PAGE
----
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Weird POV effect with 589nm.

Sta

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all dpss beside 532nm from CNI are usually pulsed for longer duty cycle.
My Spartan 589 isn't pulsed - perhaps it's used to reduce the power.
Is your PGL 561 pulsed?
 

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My Spartan 589 isn't pulsed - perhaps it's used to reduce the power.
Is your PGL 561 pulsed?


Mines a pen and I just checked and it sure as hell is I can see it easily. I'd say 70-90hz. I can even see led night lights at 60hz in the corner of my eye pulsing.


another thing when it's mode hoping or w/e it's doing I swear when it dims and gets bright ther color changes i tried this in my room which is lit by 2 35W daylight CFLs. I hold it on in the styrofoam and I close the box a bit and I see it. Still eats my 200 mah rechargeable CR2 batteries like crazy.
 

Alaskan

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Any idea how yellow is produced inside that pointer?

I found this on Wikipedia regarding 594:

Yellow DPSSLs use an even more complicated process: An 808 nm pump diode is used to generate 1,064 nm and 1,342 nm light, which are summed in parallel to become 593.5 nm. Due to their complexity, most yellow DPSSLs are only around 1% efficient, and usually more expensive per unit of power.

Another method is to generate 1,064 and 1,319 nm light, which are summed to 589 nm.[4] This process is more efficient, with about 3% of the pump diode's power being converted to yellow light.[5]
 

Cyparagon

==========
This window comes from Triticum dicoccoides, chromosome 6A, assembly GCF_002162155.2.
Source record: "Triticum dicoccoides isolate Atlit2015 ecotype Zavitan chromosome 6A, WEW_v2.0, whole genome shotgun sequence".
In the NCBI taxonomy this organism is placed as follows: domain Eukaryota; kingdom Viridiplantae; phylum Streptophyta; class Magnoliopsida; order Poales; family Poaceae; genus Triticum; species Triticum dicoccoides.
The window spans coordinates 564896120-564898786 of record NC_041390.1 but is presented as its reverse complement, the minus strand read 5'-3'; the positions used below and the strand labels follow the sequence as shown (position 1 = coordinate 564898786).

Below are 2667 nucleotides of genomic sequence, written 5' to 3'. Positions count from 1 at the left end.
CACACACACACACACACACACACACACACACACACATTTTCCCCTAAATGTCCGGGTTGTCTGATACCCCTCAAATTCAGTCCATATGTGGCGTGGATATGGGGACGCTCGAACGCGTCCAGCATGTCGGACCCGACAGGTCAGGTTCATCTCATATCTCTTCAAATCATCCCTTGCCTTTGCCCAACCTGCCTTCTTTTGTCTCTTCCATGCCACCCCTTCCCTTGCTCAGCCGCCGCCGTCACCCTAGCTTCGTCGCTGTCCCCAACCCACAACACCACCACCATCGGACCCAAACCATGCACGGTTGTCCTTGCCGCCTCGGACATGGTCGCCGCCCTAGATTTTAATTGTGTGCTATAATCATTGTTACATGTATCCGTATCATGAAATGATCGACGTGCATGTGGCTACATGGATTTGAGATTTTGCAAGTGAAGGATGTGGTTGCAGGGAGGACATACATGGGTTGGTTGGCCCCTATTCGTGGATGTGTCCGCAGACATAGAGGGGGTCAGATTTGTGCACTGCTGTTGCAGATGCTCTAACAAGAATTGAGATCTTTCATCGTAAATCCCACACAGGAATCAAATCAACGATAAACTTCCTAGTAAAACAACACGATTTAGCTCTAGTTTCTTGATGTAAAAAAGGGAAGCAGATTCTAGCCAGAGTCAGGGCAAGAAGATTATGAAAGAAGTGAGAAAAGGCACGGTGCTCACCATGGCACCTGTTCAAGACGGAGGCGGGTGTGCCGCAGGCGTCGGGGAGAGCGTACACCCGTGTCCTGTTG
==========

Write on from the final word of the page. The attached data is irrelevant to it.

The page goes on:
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Any idea how yellow is produced inside that pointer?
...
Another method is to generate 1,064 and 1,319 nm light, which are summed to 589 nm.
https://en.wikipedia.org/wiki/Sum-frequency_generation

The formula for sum-frequency generation (translated into more familiar terms) is 1/λ1 + 1/λ2 = 1/λfinal - since conservation of energy is required, and energy is inversely proportional to wavelength.
1/(1/1064+1/1319) = 589

Mix and match Nd lines for weird new colors.

Second harmonic generation is actually a subset of sum-frequency generation. You'll notice:
1/(1/1064+1/1064) = 532
 
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Alaskan

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Different in that case due to using a Neodymium-doped yttrium orthovanadate (Nd:YVO4) crystal to convert 808nm to 1064nm first. I've been looking into how that works just the other day, I mean the physics behind it. Of course doubling (halving the wavelength size) 1064nm produces 532nm, that one is very straight forward, summing was my confusion, now I see what they are doing, thank you.
 

will manners

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It's more likely that pulsing gives longer duty cycles and reduce the heat.
I fail to see how this would reduce heat if CNI is using a form of PWM to pulse their pumping diodes. An LD running at
2A CW would produce the same heat as an LD running at 2A PWM controlled (regardless of the frequency with
which they are being pulsed, since even the total sum of heat not generated between pulses would be negligible).

Perhaps you could clarify?
 

CurtisOliver